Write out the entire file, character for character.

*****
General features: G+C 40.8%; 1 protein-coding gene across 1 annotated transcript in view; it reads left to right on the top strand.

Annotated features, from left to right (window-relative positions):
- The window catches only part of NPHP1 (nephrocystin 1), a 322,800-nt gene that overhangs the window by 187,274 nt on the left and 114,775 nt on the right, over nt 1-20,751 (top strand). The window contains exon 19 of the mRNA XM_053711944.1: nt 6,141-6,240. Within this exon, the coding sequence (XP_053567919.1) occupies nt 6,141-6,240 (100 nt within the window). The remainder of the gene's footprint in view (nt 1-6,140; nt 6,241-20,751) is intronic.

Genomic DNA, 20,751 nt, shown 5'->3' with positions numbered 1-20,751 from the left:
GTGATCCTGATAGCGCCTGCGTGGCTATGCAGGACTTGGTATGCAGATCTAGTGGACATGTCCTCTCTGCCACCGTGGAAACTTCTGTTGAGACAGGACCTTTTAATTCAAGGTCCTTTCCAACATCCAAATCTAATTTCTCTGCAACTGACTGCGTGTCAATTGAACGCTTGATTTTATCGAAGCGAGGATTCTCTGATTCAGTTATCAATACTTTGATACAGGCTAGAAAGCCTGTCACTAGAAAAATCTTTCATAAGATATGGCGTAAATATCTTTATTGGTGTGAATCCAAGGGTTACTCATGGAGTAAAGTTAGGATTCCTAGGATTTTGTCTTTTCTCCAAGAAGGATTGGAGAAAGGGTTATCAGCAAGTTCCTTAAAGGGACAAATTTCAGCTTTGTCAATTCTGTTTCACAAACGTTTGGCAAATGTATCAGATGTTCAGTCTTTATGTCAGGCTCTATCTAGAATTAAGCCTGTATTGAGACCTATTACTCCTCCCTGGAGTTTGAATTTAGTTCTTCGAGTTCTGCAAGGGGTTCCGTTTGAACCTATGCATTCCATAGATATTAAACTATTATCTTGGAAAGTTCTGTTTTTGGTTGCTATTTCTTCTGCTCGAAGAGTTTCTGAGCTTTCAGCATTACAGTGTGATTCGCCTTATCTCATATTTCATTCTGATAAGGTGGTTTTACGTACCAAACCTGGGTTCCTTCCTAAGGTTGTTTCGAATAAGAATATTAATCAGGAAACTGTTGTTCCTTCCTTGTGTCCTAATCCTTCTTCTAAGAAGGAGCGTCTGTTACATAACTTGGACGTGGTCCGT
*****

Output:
General features: G+C 40.8%; 1 protein-coding gene across 1 annotated transcript in view; it reads left to right on the top strand.

Annotated features, from left to right (window-relative positions):
- The window catches only part of NPHP1 (nephrocystin 1), a 322,800-nt gene that overhangs the window by 187,274 nt on the left and 114,775 nt on the right, over nt 1-20,751 (top strand). The window contains exon 19 of the mRNA XM_053711944.1: nt 6,141-6,240. Within this exon, the coding sequence (XP_053567919.1) occupies nt 6,141-6,240 (100 nt within the window). The remainder of the gene's footprint in view (nt 1-6,140; nt 6,241-20,751) is intronic.

Genomic DNA, 20,751 nt, shown 5'->3' with positions numbered 1-20,751 from the left:
GTGATCCTGATAGCGCCTGCGTGGCTATGCAGGACTTGGTATGCAGATCTAGTGGACATGTCCTCTCTGCCACCGTGGAAACTTCTGTTGAGACAGGACCTTTTAATTCAAGGTCCTTTCCAACATCCAAATCTAATTTCTCTGCAACTGACTGCGTGTCAATTGAACGCTTGATTTTATCGAAGCGAGGATTCTCTGATTCAGTTATCAATACTTTGATACAGGCTAGAAAGCCTGTCACTAGAAAAATCTTTCATAAGATATGGCGTAAATATCTTTATTGGTGTGAATCCAAGGGTTACTCATGGAGTAAAGTTAGGATTCCTAGGATTTTGTCTTTTCTCCAAGAAGGATTGGAGAAAGGGTTATCAGCAAGTTCCTTAAAGGGACAAATTTCAGCTTTGTCAATTCTGTTTCACAAACGTTTGGCAAATGTATCAGATGTTCAGTCTTTATGTCAGGCTCTATCTAGAATTAAGCCTGTATTGAGACCTATTACTCCTCCCTGGAGTTTGAATTTAGTTCTTCGAGTTCTGCAAGGGGTTCCGTTTGAACCTATGCATTCCATAGATATTAAACTATTATCTTGGAAAGTTCTGTTTTTGGTTGCTATTTCTTCTGCTCGAAGAGTTTCTGAGCTTTCAGCATTACAGTGTGATTCGCCTTATCTCATATTTCATTCTGATAAGGTGGTTTTACGTACCAAACCTGGGTTCCTTCCTAAGGTTGTTTCGAATAAGAATATTAATCAGGAAACTGTTGTTCCTTCCTTGTGTCCTAATCCTTCTTCTAAGAAGGAGCGTCTGTTACATAACTTGGACGTGGTCCGT